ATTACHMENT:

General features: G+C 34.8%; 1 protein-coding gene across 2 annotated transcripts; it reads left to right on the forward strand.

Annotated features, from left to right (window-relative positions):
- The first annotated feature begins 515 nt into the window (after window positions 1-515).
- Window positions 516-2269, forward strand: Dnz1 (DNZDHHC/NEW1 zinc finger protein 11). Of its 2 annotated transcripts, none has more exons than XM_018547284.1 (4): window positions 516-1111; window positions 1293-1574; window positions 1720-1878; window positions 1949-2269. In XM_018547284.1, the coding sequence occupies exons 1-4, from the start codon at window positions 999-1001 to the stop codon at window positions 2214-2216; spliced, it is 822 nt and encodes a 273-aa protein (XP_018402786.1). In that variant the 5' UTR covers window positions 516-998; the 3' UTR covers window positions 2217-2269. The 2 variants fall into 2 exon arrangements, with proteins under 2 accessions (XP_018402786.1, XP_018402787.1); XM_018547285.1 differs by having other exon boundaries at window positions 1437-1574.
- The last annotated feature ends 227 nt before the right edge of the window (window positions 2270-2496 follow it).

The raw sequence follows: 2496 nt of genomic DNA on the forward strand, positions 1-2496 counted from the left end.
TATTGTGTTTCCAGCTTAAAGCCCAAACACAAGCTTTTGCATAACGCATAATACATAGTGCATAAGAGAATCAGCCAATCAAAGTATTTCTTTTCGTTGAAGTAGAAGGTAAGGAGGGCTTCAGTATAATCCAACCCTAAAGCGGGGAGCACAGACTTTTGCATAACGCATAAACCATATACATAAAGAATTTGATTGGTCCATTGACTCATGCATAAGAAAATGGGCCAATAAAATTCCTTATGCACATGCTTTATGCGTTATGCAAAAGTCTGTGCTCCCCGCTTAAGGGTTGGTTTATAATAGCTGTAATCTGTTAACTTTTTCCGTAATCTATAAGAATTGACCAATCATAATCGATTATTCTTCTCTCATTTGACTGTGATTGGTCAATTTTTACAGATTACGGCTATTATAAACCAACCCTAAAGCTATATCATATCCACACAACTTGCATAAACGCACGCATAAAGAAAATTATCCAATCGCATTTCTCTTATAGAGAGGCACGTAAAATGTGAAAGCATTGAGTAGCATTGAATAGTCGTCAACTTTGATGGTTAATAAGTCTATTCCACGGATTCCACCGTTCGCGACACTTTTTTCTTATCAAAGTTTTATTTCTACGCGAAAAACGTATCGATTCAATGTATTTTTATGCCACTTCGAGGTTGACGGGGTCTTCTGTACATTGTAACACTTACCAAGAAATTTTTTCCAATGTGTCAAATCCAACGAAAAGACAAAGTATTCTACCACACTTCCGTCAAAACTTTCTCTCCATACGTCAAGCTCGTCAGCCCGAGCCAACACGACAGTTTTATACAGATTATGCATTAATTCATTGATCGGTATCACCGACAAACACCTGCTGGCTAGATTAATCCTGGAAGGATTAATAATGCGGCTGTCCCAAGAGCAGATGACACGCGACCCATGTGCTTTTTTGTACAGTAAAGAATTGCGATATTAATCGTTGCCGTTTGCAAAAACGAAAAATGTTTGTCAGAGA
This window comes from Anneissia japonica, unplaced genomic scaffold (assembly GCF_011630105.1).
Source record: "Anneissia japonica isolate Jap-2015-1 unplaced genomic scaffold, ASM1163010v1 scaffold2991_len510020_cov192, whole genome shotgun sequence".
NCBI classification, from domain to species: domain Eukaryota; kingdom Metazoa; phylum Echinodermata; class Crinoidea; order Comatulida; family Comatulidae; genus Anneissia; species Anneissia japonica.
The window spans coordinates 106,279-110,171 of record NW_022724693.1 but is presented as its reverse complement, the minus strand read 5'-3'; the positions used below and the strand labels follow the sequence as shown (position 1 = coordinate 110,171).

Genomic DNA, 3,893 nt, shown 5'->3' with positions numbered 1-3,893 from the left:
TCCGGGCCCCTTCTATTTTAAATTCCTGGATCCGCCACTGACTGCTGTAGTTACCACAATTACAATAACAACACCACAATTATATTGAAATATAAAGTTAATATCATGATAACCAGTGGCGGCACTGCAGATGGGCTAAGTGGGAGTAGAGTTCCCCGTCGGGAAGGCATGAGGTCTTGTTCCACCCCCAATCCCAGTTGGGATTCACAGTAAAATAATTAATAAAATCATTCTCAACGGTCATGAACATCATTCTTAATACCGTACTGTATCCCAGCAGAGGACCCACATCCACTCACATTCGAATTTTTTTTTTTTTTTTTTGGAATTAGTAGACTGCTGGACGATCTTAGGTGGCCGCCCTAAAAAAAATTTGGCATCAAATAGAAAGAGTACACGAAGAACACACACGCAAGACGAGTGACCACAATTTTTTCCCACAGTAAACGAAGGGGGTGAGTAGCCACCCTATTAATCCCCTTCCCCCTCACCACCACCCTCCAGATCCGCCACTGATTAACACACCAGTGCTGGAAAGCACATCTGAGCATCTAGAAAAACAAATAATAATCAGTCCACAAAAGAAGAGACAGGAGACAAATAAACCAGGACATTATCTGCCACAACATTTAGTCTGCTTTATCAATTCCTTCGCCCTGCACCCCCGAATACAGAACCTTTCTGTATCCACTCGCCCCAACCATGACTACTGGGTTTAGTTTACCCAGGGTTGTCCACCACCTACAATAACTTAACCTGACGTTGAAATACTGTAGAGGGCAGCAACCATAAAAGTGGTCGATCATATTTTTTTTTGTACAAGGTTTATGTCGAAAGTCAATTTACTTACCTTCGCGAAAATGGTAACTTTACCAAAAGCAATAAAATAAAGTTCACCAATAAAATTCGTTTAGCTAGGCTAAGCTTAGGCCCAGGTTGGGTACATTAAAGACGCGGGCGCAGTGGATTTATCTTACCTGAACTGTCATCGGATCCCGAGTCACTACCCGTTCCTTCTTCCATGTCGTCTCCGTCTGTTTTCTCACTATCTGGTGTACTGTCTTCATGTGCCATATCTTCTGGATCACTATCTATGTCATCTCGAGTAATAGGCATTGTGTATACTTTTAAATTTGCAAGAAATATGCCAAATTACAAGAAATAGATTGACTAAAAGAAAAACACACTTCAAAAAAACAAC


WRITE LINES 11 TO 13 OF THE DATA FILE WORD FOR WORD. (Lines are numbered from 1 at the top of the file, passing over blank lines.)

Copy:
The window spans coordinates 106,279-110,171 of record NW_022724693.1 but is presented as its reverse complement, the minus strand read 5'-3'; the positions used below and the strand labels follow the sequence as shown (position 1 = coordinate 110,171).

Genomic DNA, 3,893 nt, shown 5'->3' with positions numbered 1-3,893 from the left:
TCCGGGCCCCTTCTATTTTAAATTCCTGGATCCGCCACTGACTGCTGTAGTTACCACAATTACAATAACAACACCACAATTATATTGAAATATAAAGTTAATATCATGATAACCAGTGGCGGCACTGCAGATGGGCTAAGTGGGAGTAGAGTTCCCCGTCGGGAAGGCATGAGGTCTTGTTCCACCCCCAATCCCAGTTGGGATTCACAGTAAAATAATTAATAAAATCATTCTCAACGGTCATGAACATCATTCTTAATACCGTACTGTATCCCAGCAGAGGACCCACATCCACTCACATTCGAATTTTTTTTTTTTTTTTTTGGAATTAGTAGACTGCTGGACGATCTTAGGTGGCCGCCCTAAAAAAAATTTGGCATCAAATAGAAAGAGTACACGAAGAACACACACGCAAGACGAGTGACCACAATTTTTTCCCACAGTAAACGAAGGGGGTGAGTAGCCACCCTATTAATCCCCTTCCCCCTCACCACCACCCTCCAGATCCGCCACTGATTAACACACCAGTGCTGGAAAGCACATCTGAGCATCTAGAAAAACAAATAATAATCAGTCCACAAAAGAAGAGACAGGAGACAAATAAACCAGGACATTATCTGCCACAACATTTAGTCTGCTTTATCAATTCCTTCGCCCTGCACCCCCGAATACAGAACCTTTCTGTATCCACTCGCCCCAACCATGACTACTGGGTTTAGTTTACCCAGGGTTGTCCACCACCTACAATAACTTAACCTGACGTTGAAATACTGTAGAGGGCAGCAACCATAAAAGTGGTCGATCATATTTTTTTTTGTACAAGGTTTATGTCGAAAGTCAATTTACTTACCTTCGCGAAAATGGTAACTTTACCAAAAGCAATAAAATAAAGTTCACCAATAAAATTCGTTTAGCTAGGCTAAGCTTAGGCCCAGGTTGGGTACATTAAAGACGCGGGCGCAGTGGATTTATCTTACCTGAACTGTCATCGGATCCCGAGTCACTACCCGTTCCTTCTTCCATGTCGTCTCCGTCTGTTTTCTCACTATCTGGTGTACTGTCTTCATGTGCCATATCTTCTGGATCACTATCTATGTCATCTCGAGTAATAGGCATTGTGTATACTTTTAAATTTGCAAGAAATATGCCAAATTACAAGAAATAGATTGACTAAAAGAAAAACACACTTCAAAAAAACAAC